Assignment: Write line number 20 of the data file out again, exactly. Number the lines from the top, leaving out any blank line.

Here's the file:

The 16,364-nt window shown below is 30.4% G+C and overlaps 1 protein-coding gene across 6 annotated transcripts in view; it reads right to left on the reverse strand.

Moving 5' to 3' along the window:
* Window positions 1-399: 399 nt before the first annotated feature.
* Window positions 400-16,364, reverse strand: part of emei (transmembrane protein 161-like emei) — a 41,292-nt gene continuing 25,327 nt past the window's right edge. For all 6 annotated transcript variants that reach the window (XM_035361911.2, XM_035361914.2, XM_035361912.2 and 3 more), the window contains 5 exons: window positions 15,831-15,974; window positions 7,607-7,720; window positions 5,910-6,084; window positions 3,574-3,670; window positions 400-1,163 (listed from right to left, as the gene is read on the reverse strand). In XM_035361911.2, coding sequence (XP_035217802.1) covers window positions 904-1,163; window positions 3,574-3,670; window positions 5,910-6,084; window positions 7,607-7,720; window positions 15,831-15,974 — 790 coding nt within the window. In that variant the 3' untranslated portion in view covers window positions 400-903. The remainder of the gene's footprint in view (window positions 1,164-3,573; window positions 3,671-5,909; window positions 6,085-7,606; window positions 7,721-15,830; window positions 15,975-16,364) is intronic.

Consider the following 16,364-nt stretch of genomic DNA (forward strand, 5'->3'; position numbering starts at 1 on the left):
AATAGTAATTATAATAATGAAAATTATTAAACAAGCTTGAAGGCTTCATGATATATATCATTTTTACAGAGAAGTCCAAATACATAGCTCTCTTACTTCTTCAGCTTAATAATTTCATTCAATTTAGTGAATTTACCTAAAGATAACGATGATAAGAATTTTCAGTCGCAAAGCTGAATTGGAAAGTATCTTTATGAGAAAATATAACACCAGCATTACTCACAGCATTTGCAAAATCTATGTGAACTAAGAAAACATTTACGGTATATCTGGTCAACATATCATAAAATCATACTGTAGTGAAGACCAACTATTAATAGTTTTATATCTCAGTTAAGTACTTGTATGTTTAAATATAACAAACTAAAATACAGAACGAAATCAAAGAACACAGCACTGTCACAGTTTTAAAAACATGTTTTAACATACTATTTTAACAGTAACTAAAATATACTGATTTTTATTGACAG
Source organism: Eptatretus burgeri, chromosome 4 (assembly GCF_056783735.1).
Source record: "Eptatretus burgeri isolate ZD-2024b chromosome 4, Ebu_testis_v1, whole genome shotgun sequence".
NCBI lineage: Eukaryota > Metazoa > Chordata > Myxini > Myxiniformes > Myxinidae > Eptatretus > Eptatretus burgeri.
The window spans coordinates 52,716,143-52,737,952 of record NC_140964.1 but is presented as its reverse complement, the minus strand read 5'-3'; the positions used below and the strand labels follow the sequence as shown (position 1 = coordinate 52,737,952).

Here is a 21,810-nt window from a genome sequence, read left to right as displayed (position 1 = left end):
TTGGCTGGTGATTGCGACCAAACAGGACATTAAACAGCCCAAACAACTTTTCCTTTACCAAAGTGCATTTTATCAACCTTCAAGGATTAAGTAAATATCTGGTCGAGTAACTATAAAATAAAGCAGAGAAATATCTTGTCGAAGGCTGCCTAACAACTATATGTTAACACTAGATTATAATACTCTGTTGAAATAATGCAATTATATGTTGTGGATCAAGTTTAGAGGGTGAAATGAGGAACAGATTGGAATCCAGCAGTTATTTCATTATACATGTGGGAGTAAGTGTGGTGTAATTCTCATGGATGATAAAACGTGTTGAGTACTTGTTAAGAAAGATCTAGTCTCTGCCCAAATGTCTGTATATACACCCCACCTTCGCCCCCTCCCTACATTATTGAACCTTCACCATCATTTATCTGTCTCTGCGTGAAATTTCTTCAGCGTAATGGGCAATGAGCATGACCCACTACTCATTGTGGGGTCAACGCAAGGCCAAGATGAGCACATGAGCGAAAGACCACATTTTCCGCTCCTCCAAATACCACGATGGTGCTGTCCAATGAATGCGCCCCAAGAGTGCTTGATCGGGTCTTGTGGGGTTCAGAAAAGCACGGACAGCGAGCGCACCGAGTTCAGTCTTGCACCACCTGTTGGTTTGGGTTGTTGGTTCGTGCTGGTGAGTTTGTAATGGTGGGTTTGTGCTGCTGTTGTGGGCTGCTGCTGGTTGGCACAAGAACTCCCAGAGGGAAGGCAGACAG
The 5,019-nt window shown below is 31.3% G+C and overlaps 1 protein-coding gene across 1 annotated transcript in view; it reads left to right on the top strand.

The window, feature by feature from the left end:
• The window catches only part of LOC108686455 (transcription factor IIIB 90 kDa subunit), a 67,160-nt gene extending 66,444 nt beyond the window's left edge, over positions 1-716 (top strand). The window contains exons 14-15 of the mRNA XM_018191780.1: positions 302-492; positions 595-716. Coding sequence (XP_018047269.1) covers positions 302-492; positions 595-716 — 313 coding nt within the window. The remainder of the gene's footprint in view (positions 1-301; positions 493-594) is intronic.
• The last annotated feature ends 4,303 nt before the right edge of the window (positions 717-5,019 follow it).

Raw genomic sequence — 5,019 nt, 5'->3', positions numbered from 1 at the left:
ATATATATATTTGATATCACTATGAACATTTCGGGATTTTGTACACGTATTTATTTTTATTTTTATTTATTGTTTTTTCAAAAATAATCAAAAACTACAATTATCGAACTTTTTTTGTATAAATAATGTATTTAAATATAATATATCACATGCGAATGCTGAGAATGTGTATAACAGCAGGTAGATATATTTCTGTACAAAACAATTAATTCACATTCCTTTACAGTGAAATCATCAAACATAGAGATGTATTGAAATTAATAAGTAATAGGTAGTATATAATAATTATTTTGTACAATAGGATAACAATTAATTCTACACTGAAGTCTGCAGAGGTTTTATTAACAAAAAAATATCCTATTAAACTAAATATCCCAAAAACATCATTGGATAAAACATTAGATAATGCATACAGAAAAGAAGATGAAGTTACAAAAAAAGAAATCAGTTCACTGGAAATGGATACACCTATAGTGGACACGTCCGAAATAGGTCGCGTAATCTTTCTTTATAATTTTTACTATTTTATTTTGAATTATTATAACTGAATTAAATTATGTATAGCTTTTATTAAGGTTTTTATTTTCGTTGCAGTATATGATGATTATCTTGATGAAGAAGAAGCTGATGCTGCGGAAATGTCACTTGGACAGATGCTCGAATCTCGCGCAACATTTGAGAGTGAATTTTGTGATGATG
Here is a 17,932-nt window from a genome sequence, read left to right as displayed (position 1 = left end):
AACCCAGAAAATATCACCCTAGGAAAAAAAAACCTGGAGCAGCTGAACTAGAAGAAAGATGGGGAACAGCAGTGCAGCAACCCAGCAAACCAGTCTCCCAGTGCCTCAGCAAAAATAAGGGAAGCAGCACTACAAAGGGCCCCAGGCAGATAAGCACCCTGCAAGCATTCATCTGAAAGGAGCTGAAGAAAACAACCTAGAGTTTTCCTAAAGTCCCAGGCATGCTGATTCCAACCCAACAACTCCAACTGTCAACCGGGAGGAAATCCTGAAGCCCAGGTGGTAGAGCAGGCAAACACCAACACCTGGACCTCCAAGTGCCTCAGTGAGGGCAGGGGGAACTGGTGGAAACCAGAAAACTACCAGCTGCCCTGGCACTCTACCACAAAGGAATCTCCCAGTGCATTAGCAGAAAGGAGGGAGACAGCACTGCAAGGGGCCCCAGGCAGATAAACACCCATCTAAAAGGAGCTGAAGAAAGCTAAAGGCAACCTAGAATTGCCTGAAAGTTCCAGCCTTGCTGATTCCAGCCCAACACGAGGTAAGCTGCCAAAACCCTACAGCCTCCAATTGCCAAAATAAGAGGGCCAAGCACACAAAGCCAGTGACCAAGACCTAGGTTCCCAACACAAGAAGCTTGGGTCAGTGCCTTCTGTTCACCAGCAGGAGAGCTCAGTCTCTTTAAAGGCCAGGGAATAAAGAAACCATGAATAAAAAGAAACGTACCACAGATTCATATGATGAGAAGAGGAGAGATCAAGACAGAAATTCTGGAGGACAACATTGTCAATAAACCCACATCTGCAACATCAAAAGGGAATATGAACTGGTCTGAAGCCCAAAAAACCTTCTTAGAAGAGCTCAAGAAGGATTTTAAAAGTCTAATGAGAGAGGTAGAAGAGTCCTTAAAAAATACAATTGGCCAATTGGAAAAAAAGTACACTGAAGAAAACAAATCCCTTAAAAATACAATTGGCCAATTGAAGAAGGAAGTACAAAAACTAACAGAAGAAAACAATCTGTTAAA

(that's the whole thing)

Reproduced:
AACCCAGAAAATATCACCCTAGGAAAAAAAAACCTGGAGCAGCTGAACTAGAAGAAAGATGGGGAACAGCAGTGCAGCAACCCAGCAAACCAGTCTCCCAGTGCCTCAGCAAAAATAAGGGAAGCAGCACTACAAAGGGCCCCAGGCAGATAAGCACCCTGCAAGCATTCATCTGAAAGGAGCTGAAGAAAACAACCTAGAGTTTTCCTAAAGTCCCAGGCATGCTGATTCCAACCCAACAACTCCAACTGTCAACCGGGAGGAAATCCTGAAGCCCAGGTGGTAGAGCAGGCAAACACCAACACCTGGACCTCCAAGTGCCTCAGTGAGGGCAGGGGGAACTGGTGGAAACCAGAAAACTACCAGCTGCCCTGGCACTCTACCACAAAGGAATCTCCCAGTGCATTAGCAGAAAGGAGGGAGACAGCACTGCAAGGGGCCCCAGGCAGATAAACACCCATCTAAAAGGAGCTGAAGAAAGCTAAAGGCAACCTAGAATTGCCTGAAAGTTCCAGCCTTGCTGATTCCAGCCCAACACGAGGTAAGCTGCCAAAACCCTACAGCCTCCAATTGCCAAAATAAGAGGGCCAAGCACACAAAGCCAGTGACCAAGACCTAGGTTCCCAACACAAGAAGCTTGGGTCAGTGCCTTCTGTTCACCAGCAGGAGAGCTCAGTCTCTTTAAAGGCCAGGGAATAAAGAAACCATGAATAAAAAGAAACGTACCACAGATTCATATGATGAGAAGAGGAGAGATCAAGACAGAAATTCTGGAGGACAACATTGTCAATAAACCCACATCTGCAACATCAAAAGGGAATATGAACTGGTCTGAAGCCCAAAAAACCTTCTTAGAAGAGCTCAAGAAGGATTTTAAAAGTCTAATGAGAGAGGTAGAAGAGTCCTTAAAAAATACAATTGGCCAATTGGAAAAAAAGTACACTGAAGAAAACAAATCCCTTAAAAATACAATTGGCCAATTGAAGAAGGAAGTACAAAAACTAACAGAAGAAAACAATCTGTTAAA